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Version: 2023.1

Fields - basics

Field types

The following field types are available:

  • DATE
  • ENUM
  • LONG
  • INT
  • RAW

You can define each field, supplying a unique name and type. There are also optional parameters you can specify, such as default value and non-nullable. (Some options are only relevant for certain types.)

For example, here we define two STRING fields. (The second is nullable; the first is not nullable):

fields {
field(name = "ORDER_ID", type = STRING)
field(name = "DESCRIPTION", type = STRING, nullable = true)

Field type parameters

ParameterDefault valueSample UsageValue TypeDescription
defaultnullfield(name = "AGE", type = INT, default=20)The same type as the fieldSet a default value for the field where not supplied on a database insert. Mandatory for ENUM
maxSize64 (unlimited for non sql DB)field(name = "DESCRIPTION", type = STRING, maxSize=1000)integerSet the maxSize of a field. Applicable for STRING, ENUM, RAW. Needed for HFT and SQL data structures. See below for more details
formatN/Afield(name = "DESCRIPTION", type = BIG_DECIMALS, format="#,##0.000")Dependent on typeSet the maxSize of a field. Applicable for STRING, RAW
sensitivefalsefield(name = "PASSWORD", type = STRING, sensitive=true)booleantrue if the field should be masked on its toString() output
nullabletruefield(name = "USER_NAME", type = STRING, sensitive=true)booleantrue if the field should be masked on its toString() output

Naming fields

As is always the case, it is worth being careful with the names you give fields. It is good practice to use clear descriptive names.

Duplicate names

If you create a field name that already exists, there are no consequences - as long as the field type is also the same. In effect, the second definition is simply ignored.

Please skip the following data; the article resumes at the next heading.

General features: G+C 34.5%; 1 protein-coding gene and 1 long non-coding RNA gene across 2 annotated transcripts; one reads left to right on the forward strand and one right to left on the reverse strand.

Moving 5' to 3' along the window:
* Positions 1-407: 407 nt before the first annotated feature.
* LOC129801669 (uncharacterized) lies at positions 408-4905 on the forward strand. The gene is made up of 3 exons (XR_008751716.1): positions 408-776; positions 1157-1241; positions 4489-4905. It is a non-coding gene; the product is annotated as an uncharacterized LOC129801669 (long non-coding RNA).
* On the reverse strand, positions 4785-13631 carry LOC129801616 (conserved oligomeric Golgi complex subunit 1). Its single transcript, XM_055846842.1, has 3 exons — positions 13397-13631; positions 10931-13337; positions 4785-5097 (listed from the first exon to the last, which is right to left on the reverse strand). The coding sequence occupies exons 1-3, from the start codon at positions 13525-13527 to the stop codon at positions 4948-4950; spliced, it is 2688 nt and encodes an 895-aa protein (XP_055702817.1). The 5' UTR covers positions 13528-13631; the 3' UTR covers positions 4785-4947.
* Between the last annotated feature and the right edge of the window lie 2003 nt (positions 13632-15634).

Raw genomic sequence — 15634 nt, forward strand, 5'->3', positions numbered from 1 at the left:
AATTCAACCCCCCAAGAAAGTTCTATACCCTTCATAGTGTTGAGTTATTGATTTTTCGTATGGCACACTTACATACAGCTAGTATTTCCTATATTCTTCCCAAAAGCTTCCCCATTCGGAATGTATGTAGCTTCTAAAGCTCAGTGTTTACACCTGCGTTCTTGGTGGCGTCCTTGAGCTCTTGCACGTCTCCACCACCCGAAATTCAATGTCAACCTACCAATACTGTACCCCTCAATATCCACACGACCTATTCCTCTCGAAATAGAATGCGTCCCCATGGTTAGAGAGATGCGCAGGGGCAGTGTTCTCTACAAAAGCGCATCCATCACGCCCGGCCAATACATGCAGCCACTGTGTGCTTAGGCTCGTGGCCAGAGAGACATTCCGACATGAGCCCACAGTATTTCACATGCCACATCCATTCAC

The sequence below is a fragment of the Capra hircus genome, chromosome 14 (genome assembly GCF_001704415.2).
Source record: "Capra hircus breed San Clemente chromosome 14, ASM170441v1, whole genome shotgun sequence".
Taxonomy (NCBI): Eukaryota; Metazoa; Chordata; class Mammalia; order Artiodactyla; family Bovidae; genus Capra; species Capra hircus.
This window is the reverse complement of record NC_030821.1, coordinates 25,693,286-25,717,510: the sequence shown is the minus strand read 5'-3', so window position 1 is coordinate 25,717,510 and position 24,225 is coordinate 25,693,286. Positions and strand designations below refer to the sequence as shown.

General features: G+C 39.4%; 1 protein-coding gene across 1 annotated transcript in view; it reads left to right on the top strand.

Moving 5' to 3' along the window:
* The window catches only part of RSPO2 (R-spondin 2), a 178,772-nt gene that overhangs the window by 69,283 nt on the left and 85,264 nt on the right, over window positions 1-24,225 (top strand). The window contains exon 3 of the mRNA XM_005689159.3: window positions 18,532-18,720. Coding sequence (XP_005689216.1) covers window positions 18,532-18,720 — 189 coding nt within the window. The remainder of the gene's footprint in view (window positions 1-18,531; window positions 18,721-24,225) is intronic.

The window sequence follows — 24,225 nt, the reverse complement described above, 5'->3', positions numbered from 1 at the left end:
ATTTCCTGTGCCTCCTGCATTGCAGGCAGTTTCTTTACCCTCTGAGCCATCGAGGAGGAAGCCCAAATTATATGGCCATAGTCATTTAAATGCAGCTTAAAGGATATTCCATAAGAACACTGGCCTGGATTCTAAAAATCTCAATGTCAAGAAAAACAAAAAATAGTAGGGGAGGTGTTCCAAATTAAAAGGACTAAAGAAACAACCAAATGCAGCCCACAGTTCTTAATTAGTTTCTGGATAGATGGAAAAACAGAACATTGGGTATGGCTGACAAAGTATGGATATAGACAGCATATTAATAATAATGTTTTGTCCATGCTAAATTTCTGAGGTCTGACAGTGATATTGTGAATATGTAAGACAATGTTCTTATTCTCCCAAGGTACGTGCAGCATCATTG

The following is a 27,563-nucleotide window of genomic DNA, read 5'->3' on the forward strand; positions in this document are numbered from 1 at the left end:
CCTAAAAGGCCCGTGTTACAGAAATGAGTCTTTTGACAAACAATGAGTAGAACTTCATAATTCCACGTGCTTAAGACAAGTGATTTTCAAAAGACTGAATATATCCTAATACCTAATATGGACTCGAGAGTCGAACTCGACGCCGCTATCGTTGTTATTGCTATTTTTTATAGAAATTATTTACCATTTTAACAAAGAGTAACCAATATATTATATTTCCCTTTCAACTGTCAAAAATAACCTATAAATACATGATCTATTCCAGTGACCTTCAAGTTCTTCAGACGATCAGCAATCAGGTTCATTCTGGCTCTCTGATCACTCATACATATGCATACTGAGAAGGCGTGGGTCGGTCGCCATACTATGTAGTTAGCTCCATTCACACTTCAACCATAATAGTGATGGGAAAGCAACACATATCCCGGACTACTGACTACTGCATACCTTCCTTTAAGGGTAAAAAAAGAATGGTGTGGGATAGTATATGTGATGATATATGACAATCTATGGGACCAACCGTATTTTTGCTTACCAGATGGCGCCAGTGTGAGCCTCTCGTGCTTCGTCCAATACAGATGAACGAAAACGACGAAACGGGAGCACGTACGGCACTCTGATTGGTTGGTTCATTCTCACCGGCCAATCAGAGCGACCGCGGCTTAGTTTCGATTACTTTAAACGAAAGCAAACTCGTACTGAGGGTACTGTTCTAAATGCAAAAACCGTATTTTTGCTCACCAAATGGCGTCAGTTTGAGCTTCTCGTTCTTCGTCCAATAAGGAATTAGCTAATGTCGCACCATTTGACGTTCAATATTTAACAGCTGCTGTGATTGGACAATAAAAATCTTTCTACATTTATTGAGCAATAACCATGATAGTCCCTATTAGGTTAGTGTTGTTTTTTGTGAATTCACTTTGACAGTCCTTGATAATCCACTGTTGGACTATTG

However, if you create a field name that matches an existing name and you give it a different field type, this generates a duplication error.

The error is shown when you generate the code.

If the code has already been generated - typically, if you are making changes to an existing server - the error is generated when you run genesisInstall after the change.

More specifically, when you build, this generates a duplication warning if the fields are defined in the same way, or an error if they are defined differently. If the duplication is between your own field and one you have inherited from another module, make sure you change the name of your own field, not the one from the other module.

When you define a new field, it is good practice to run codegen:generateSysDef. This will generate code based on the fields you have defined, and you will be able to use Intellisense to pick this new field within table definitions.

Using the maxSize parameter

When using an SQL database and you want a field's max size to be the same as that supported by the underlying database, you can use the helper function dbMaxSize().

For example, if using Postgres and wanting a STRING field's size to be equal to the max size Postgres supports, then you would define the field as:

field(name = "DESCRIPTION", type = STRING, maxSize = dbMaxSize())

You can also specify a target maxSize. This is useful when you want to limit a field's size to a particular length, but you want to be flexible enough to support different SQL databases.

For example:

field(name = "DESCRIPTION", type = STRING, maxSize = dbMaxSize(target = 9000))

If the underlying database is Postgres, this sets the field's maxSize to 9000, because Postgres can support up to 65535. But if you are using MS SQL, then the maxSize is set to 8000, the maximum supported size for MS SQL.

Pre-defined fields

By default, you have access to all the standard field definitions in the Genesis low-code platform. You also have access to all the fields in any module that you include in your application (for example, the Auth module comes with a set of pre-defined fields).